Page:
Harriet Tubman was a conductor on the Underground Railroad for eight years and she helped many enslaved Black Americans escape to freedom. As she went back and forth, leading people from the South to the North she learned a lot about plantations in the South.
That is why, in 1862, Massachusetts Governor, John Andrew asked her to go South again, to South Carolina, to work as a spy and scout for the Union Army. He knew the knowledge she gained while working as a conductor on the Underground Railroad would be valuable to the Union Army.
Harriet worked with 2nd South Carolina Volunteers as a nurse, cook, scout and spy. In June 1863, under the command of Colonel James Montgomery, she led 150 black soldiers on a raid of plantations along the Combahee River in Beaufort. During the operation 700 enslaved people were freed.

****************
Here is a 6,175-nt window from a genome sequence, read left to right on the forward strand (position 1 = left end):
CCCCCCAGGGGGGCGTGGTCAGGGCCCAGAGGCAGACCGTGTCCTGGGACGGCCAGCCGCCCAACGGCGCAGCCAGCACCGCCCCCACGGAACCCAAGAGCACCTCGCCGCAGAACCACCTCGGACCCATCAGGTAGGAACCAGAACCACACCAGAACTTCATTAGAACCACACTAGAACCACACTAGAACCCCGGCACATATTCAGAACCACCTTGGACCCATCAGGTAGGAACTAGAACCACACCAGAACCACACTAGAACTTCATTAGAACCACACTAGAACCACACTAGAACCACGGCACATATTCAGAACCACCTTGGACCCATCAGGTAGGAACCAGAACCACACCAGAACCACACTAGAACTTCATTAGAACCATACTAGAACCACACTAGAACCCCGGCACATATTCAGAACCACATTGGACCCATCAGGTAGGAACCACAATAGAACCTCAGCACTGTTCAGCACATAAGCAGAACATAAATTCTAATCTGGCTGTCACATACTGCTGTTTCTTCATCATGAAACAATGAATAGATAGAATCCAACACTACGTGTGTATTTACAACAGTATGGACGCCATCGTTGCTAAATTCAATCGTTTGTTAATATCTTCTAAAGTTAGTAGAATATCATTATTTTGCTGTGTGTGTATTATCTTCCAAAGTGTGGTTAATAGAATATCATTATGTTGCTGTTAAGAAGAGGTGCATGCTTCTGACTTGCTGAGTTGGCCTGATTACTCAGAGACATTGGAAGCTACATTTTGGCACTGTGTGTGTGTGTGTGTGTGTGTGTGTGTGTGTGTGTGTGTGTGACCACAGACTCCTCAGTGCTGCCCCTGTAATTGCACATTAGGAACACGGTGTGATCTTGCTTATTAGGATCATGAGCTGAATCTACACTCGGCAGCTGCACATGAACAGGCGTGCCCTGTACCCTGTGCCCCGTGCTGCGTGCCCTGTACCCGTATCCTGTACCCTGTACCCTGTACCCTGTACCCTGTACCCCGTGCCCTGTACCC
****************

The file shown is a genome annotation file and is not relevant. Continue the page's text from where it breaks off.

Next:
Harriet was the first woman in the United States to lead a military operation.
Women supported the Union Army throughout the war but were not paid, and Harriet Tubman was no exception. After the war she did receive a pension as the widow of her second husband, Nelson Davis. With the support of others, she fought for a pension in her own right. In 1899 she was granted a pension for her services to the federal government.
Harriet Tubman spent the latter part of her life working on behalf of women’s suffrage.